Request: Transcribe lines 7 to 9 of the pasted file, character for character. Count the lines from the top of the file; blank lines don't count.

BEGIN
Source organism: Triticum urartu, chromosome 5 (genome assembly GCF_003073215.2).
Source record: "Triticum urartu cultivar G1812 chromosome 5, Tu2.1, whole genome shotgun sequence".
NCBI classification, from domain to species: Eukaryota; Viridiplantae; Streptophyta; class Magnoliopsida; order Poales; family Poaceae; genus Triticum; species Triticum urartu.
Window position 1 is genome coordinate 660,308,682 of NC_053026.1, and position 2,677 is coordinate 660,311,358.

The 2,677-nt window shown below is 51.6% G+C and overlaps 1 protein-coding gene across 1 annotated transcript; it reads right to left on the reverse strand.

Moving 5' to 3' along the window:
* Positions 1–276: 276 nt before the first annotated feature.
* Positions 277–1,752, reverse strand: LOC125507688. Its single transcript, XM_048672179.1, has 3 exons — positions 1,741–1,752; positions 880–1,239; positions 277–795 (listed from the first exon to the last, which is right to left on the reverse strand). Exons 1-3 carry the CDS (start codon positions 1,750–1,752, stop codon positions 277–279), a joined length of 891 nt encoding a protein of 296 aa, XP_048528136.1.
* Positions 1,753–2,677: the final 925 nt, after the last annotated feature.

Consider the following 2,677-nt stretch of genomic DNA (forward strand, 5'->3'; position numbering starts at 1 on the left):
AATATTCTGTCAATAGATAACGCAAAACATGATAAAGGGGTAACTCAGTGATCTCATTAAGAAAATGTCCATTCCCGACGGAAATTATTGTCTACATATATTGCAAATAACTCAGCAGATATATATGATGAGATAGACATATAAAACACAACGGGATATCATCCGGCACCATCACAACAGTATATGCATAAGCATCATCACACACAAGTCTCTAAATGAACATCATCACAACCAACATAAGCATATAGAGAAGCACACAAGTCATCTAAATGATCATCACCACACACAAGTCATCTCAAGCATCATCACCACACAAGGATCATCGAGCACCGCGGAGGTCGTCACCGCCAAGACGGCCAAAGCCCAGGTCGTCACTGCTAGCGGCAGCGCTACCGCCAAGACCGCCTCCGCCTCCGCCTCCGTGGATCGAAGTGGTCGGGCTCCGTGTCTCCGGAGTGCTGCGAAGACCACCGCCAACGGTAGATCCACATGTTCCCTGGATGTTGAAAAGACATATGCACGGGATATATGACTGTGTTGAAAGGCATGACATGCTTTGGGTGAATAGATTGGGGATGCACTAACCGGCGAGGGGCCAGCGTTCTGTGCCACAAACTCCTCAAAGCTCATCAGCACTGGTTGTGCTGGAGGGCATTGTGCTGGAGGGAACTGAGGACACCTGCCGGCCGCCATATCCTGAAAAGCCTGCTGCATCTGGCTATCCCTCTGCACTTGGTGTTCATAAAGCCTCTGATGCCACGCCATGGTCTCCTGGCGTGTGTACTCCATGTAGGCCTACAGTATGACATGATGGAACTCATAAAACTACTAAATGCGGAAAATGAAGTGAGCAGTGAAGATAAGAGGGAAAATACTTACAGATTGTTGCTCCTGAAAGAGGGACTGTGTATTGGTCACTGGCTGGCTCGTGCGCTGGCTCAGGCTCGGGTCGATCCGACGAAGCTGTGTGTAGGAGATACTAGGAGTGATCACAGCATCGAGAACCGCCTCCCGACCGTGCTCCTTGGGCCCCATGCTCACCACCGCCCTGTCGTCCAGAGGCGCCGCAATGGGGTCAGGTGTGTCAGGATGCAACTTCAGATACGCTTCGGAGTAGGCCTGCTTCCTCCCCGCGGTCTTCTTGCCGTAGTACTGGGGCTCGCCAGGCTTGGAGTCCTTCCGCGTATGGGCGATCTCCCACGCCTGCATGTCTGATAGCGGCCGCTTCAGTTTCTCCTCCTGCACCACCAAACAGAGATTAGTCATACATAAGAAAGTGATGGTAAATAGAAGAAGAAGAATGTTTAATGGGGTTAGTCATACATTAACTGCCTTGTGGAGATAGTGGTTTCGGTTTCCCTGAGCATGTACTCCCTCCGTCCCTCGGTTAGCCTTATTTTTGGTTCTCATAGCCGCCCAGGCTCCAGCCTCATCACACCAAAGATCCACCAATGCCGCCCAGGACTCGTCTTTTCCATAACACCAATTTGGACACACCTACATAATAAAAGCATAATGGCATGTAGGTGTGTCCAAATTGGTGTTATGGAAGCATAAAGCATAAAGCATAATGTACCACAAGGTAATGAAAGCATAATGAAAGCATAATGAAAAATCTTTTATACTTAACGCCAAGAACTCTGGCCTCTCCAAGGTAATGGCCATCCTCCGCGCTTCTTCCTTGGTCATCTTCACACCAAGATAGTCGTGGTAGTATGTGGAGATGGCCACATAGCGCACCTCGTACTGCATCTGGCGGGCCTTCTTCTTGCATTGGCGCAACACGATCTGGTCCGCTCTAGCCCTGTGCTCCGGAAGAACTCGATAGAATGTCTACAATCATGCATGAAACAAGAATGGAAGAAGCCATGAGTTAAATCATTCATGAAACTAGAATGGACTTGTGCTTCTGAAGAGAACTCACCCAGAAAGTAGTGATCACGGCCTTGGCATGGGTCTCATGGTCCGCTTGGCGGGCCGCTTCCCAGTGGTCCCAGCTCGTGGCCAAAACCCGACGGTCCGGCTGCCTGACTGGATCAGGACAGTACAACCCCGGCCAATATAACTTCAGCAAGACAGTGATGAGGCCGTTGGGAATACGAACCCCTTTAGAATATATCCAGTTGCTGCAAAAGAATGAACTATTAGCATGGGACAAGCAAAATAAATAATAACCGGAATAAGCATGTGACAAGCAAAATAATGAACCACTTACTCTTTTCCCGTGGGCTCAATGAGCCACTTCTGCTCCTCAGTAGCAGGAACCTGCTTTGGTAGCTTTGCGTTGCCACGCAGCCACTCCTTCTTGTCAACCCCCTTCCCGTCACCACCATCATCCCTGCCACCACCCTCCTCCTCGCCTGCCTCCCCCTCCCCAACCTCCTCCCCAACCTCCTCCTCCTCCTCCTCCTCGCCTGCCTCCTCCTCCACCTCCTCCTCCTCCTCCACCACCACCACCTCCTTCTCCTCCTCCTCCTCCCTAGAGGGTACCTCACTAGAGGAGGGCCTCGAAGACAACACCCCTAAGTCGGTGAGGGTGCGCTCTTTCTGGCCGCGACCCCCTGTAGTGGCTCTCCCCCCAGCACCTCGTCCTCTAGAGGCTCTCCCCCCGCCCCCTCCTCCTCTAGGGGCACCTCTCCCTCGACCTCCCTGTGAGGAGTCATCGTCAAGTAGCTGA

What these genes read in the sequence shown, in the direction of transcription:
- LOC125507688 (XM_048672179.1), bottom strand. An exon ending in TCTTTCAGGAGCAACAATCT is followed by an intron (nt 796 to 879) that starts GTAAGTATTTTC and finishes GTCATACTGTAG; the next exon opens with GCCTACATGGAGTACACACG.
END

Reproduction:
* Positions 1–276: 276 nt before the first annotated feature.
* Positions 277–1,752, reverse strand: LOC125507688. Its single transcript, XM_048672179.1, has 3 exons — positions 1,741–1,752; positions 880–1,239; positions 277–795 (listed from the first exon to the last, which is right to left on the reverse strand). Exons 1-3 carry the CDS (start codon positions 1,750–1,752, stop codon positions 277–279), a joined length of 891 nt encoding a protein of 296 aa, XP_048528136.1.
* Positions 1,753–2,677: the final 925 nt, after the last annotated feature.